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William Wycherley's The Country Wife: Summary & Analysis

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  • 0:01 Intro to William Wycherley
  • 1:19 Context of ''The…
  • 2:12 Overview: Acts One - Five
  • 5:25 Analysis of ''The…
  • 6:40 Lesson Summary
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Lesson Transcript
Instructor: Jacob Erickson

Jacob has his master's in English and has taught multiple levels of literature and composition, including junior high, college, and graduate students.

This lesson will explore William Wycherley's 'The Country Wife.' We'll look at the political and literary context of the play as well as the plot of the play itself. Then, complete the short quiz at the end of the lesson.

Introduction to William Wycherley

Although theatre might seem to be a fairly conservative or traditional form of art in contemporary society, its history illustrates that this has not always been so. One of the best and most vibrant examples of this is William Wycherley's play The Country Wife.

William Wycherley lived from 1640 to 1715, and earned his reputation as one of the wittiest playwrights in England. Although he entered college and had the opportunity to study law, Wycherley's main interests were the theatre and enjoying himself; interests which, fortunately for Wycherley, coincided with the interests of the literary and social climate in which he lived. Wycherley wrote the play in 1675, in what is called the Restoration era, which lasted from 1660 to about 1689. The period takes its title from the restoring of the traditional English monarchy, which occurred when Charles II became king in 1660. Prior to Charles's coronation, England had been ruled by various republican governments since the beheading of Charles I in 1649. These republican governments were more religiously strict than the traditionally Catholic monarchy, and the restoring of the English monarchy resulted in a variety of political and literary changes.

Context of The Country Wife

As a result of political and religious leaders who believed theatre was inherently evil, the English theatre had been closed for 18 years prior to Charles II becoming king. Charles, however, embraced and enjoyed the theatre and was incredibly lenient in regards to allowing plays that didn't conform to more traditional religious morality.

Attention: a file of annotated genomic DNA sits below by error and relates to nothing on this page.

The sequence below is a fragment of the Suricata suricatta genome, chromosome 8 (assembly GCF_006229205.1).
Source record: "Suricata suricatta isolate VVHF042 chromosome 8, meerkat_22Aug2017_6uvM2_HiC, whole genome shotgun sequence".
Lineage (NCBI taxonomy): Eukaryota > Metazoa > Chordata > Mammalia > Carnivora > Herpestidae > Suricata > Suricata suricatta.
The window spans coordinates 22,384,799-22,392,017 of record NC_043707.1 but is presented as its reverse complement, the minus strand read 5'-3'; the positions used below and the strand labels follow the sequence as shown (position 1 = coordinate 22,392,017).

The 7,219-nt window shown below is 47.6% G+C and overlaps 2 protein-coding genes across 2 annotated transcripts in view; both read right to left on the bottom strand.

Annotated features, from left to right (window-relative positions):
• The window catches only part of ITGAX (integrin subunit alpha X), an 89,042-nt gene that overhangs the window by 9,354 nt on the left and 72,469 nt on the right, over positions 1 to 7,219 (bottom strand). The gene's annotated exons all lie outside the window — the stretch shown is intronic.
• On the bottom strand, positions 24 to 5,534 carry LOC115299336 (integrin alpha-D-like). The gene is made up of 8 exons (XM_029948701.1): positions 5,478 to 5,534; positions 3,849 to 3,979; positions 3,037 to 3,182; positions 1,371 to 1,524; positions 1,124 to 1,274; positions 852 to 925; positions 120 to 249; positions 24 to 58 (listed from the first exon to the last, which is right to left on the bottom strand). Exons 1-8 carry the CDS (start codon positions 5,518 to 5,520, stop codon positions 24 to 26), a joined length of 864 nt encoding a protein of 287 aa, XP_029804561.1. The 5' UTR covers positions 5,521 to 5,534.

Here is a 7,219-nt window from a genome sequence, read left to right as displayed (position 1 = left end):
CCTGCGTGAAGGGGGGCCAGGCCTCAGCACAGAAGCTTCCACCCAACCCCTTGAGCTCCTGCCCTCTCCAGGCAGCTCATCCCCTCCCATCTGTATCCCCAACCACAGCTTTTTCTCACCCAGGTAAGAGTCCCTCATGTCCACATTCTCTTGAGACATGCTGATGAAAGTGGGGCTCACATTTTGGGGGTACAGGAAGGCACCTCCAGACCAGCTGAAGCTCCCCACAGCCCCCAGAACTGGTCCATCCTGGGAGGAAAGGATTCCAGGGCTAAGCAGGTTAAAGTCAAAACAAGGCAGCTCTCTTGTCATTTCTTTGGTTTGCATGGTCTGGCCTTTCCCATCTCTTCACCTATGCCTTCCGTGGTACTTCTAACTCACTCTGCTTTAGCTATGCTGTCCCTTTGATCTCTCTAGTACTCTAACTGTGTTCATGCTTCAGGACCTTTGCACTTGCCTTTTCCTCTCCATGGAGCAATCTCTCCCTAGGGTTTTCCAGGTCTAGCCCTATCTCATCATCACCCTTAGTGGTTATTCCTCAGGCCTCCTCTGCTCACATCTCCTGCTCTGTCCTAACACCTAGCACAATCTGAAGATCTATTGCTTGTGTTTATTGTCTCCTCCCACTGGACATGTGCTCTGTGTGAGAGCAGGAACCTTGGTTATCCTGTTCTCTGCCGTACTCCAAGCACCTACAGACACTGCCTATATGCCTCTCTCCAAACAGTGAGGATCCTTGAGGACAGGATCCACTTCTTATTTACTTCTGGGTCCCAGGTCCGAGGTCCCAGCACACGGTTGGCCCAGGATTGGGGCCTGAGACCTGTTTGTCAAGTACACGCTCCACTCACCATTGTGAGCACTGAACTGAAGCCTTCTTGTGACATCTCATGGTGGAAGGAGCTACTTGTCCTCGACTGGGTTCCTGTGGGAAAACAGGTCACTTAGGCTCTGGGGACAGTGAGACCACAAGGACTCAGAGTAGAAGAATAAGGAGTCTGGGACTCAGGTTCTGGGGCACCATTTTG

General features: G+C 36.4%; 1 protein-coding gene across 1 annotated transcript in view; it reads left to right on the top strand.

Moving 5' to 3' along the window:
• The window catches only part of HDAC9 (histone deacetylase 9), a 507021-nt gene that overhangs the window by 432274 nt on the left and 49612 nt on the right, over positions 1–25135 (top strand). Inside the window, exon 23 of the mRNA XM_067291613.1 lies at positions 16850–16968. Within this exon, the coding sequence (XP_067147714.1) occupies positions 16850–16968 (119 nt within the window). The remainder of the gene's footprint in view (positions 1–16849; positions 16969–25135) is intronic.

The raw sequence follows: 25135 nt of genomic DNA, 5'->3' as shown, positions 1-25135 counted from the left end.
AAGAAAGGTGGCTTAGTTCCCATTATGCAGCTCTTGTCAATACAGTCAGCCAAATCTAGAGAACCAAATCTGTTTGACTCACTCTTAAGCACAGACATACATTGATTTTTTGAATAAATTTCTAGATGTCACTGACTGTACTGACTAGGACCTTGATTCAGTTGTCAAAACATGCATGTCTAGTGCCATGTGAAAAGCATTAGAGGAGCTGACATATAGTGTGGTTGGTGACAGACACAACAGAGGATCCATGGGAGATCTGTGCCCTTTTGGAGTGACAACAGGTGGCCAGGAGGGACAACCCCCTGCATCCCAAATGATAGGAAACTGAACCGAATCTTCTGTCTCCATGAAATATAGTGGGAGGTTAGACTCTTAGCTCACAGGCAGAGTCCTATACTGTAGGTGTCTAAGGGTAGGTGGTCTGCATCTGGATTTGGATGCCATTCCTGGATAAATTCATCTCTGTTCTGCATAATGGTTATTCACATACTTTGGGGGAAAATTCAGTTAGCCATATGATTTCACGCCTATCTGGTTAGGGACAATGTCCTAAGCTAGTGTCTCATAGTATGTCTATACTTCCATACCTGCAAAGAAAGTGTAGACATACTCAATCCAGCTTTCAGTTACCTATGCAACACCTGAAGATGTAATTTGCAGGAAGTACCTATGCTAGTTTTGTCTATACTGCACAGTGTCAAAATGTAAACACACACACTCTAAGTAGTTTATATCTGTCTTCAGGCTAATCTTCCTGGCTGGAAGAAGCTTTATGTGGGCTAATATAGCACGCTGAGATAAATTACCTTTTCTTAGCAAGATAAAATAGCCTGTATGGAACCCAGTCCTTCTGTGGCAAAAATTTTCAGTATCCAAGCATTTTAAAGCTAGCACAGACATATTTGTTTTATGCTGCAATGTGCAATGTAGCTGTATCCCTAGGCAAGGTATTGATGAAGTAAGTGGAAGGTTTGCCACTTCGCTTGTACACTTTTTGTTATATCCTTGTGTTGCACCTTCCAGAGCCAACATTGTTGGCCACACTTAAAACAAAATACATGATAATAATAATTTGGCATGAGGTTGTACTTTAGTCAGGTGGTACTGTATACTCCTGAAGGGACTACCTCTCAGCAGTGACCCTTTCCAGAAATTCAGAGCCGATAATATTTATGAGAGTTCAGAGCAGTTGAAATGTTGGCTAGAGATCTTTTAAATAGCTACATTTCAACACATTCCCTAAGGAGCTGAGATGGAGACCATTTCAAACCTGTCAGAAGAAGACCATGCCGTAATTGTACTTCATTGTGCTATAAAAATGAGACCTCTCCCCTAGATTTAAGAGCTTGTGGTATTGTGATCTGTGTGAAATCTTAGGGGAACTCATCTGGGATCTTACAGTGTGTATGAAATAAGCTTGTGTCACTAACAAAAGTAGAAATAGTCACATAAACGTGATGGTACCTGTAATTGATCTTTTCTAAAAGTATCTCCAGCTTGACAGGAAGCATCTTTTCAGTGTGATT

With this freedom in place, Restoration playwrights produced plays that were satirical and distinctly sexual. These plays form a genre that is called Restoration comedy. Restoration comedies are not only risqué but openly mock recognizable members of England's elite; these plays frequently depicted wealthy husbands as fools who were constantly being cheated on by their wives. Additionally, these plays are defined by their use of wit and their frequent and overtly sexual wordplay.

Overview: Act One

These qualities of Restoration comedy are central to The Country Wife. The first act opens with the cunning Harry Horner describing how he has spread the rumor that he is impotent in order to seduce the wives of unsuspecting husbands who assume Horner has no interest in sex. We quickly witness the success of Horner's plan when Sir Jasper Fidget enters with his wife, Lady Fidget, and allows Horner to be Lady Fidget's chaperone because of his assumption that Horner is no threat sexually.

Overview: Act Two

The second act introduces Margery Pinchwife, a woman from the country who is married to Jack Pinchwife and who, despite her seeming naivety, is clearly susceptible to the advances of men such as Horner. Jack Pinchwife is an overtly jealous man who has been locking Margery up to prevent her from encountering other men—a fact that Margery dislikes and explains to her sister-in-law, Alithea, who is engaged to marry a boring man named Sparkish. Sir Jasper then leaves Lady Fidget with Horner; at first Lady Fidget is bothered by this but her mood soon changes for the better when Horner explains that he is not actually impotent.

Overview: Act Three

The third act reveals that Pinchwife wants to take Margery home as soon as possible to prevent her straying from him, which is met with frustration by Margery. Pinchwife then agrees to let her stay in the city on the condition that she wear the disguise of a young man. We then learn that Frank Harcourt, one of Horner's friends, is interested in Alithea.

Overview: Act Four

In the fourth act, while Alithea is getting ready for her wedding with Sparkish, Sparkish arrives with Harcourt. Harcourt is disguised as the priest that will marry them because this will make the marriage illegitimate and allow Harcourt to pursue Alithea. Alithea knows it's Harcourt but fails to convince Sparkish that this is the case. Pinchwife learns that Margery hasn't had sex with Horner and attempts to make her write a letter to Horner asking him to leave her alone; however, she switches this ordered letter with a love letter.

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